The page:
Finding Stability

Financial Help for Cancer Patients: Preventing a Cash Flow Crisis

Cancer causes many negative emotions for the patient's family, but stress about money shouldn't be one of them. There are ways to save and change the way you manage your money — and there is financial help for cancer patients out there.

A cancer diagnosis has repercussions that go beyond the physical issues of the patient. Unfortunately, cancer can affect the patient and family emotionally and financially, as well. While working to sort through treatment plans, procedure dates and other care coordination, financial stress can start to set in almost immediately. Financial help for cancer patients isn’t always easy to find at first. There are insurance issues, medical bills that arrive almost daily and the worry that accompanies a cancer diagnosis when the patient is the family’s breadwinner. The stress is serious. In hopes of helping your family prevent a cash flow crisis, here are some time-tested tips for financial help for cancer patients.

Involve the patient’s employer

The first step toward finding financial help for cancer patients is to actively involve the patient’s employer. Certainly, you don’t have to disclose the diagnosis to everyone at the office. However, informing a few key people can help you get a handle on financial help that may be available to your family. Work closely with your loved one’s supervisor and someone in HR for assistance with filing for disability benefits and exploring other options like pulling money out retirement investments.

Consider a part-time gig

The sudden cutoff of a steady income associated with the onset of illness can be scary, especially if you do not currently work. In order to bring in some extra money during this trying time, it is wise to search for part-time employment that will allow for you to still be available during most of the week to care for your loved one. Search for work that you can do from home or during times when others can help out with care duties at home (i.e., weekends or evenings). Your time at work will provide your family with income, decrease your financial anxiety and give you a good reason to get out of the house.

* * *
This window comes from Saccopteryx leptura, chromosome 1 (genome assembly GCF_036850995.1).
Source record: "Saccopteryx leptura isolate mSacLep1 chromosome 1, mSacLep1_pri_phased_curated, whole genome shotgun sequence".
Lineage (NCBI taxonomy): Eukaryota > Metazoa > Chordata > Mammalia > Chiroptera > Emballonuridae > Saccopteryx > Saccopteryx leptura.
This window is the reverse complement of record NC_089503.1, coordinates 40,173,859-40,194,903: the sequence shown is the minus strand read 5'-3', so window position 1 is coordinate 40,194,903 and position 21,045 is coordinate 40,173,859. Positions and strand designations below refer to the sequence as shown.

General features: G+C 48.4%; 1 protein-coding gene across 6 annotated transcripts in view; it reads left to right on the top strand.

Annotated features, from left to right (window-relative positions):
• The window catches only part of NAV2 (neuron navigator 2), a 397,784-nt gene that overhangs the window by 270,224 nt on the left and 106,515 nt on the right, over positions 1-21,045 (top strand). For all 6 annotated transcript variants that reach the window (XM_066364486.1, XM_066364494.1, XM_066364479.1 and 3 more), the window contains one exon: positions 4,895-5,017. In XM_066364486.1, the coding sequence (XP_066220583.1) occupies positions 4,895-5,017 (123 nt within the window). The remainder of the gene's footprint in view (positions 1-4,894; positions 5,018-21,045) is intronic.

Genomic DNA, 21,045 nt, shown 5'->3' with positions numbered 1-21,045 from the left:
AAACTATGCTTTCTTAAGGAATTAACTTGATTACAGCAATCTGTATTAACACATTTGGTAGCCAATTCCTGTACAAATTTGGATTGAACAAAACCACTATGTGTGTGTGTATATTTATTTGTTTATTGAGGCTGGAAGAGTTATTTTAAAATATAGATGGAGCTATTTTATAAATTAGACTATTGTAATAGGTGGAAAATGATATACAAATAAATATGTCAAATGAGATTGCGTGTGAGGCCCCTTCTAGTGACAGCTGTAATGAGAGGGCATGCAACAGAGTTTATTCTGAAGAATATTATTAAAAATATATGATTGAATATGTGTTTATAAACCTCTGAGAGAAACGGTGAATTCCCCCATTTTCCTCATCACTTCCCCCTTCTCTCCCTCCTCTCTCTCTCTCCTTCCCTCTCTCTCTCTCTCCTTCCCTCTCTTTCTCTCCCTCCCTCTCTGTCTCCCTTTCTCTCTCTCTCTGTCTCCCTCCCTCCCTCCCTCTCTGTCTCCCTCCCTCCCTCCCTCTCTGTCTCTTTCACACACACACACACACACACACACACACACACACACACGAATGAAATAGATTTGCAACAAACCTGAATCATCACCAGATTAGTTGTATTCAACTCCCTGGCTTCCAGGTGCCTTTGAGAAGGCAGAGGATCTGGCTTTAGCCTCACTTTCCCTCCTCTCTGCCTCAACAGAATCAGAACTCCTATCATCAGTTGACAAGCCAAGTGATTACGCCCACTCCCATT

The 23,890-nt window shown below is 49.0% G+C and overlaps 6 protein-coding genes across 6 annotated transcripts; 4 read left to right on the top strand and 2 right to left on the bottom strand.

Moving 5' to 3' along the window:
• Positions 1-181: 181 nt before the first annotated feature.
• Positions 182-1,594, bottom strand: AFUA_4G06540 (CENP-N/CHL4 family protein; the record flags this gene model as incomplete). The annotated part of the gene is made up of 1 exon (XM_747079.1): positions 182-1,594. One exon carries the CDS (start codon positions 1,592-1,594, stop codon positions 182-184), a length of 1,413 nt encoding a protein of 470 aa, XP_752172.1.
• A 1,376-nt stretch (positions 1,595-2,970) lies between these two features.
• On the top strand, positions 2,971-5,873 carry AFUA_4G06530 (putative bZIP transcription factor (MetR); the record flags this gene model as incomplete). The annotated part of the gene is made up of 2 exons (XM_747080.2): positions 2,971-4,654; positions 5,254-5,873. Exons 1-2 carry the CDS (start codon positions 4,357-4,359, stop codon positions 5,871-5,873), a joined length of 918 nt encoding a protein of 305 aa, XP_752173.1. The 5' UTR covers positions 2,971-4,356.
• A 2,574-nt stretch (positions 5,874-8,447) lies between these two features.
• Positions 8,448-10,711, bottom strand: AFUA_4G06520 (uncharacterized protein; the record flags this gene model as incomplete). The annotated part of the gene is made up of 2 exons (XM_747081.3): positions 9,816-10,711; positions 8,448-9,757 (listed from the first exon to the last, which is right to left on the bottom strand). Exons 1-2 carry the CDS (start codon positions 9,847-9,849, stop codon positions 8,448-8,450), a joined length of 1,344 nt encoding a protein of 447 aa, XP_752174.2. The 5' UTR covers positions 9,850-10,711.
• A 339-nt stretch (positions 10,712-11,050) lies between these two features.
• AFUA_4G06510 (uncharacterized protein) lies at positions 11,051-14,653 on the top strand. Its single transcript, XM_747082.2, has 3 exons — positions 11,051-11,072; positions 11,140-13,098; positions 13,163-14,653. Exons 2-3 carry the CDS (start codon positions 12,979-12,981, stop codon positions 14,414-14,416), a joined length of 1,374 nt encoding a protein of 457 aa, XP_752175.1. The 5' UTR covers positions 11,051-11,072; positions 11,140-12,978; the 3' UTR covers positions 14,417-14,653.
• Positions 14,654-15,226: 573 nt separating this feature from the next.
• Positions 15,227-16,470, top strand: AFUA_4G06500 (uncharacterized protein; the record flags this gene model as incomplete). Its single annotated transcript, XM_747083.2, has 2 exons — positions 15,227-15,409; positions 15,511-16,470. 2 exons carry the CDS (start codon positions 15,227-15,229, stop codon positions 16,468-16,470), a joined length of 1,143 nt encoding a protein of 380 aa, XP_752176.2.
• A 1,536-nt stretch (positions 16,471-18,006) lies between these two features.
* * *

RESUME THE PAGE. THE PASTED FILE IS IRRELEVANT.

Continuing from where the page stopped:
Be up front with your bill collectors

Instead of waiting until your bills go unpaid for months at a time, start working with your bank and bill collectors sooner rather than later. Inform them about your current situation and ask how you can start on a payment plan that is manageable for you. Most companies will happily work with you as long as you keep up on your smaller payments each month.

Cook your meals at home

Small changes made at home can help you save money. An easy way to keep your spending in check is to make a commitment to cook, rather than bringing home takeout. While it can be especially easy to grab food from a drive-through after a long day at the doctor’s office, opt instead to save that money and cook your meals. If you find cooking to be overwhelming, ask for help. Your friends and family would likely love to help by stocking your fridge and freezer with meals that are ready to eat. There are even online tools that can help friends and family schedule meals and make sure your covered.

Take a class

If you are struggling with spending, saving or budgeting your money during this time of medical crisis, don’t try to handle it on your own. Your hospital, community center, bank or cancer treatment center might offer financial planning classes that you can take to empower yourself to make better financial decisions. You will meet other people going through a similar situation and learn tips for cutting down on your spending.

It can seem overwhelming to consider financial planning, especially when your family is trying to process a cancer diagnosis and the emotional roller coaster that comes with it. However, if you are able to enlist the right people to help you, it can ease that financial burden.

Haley Burress
Haley Burress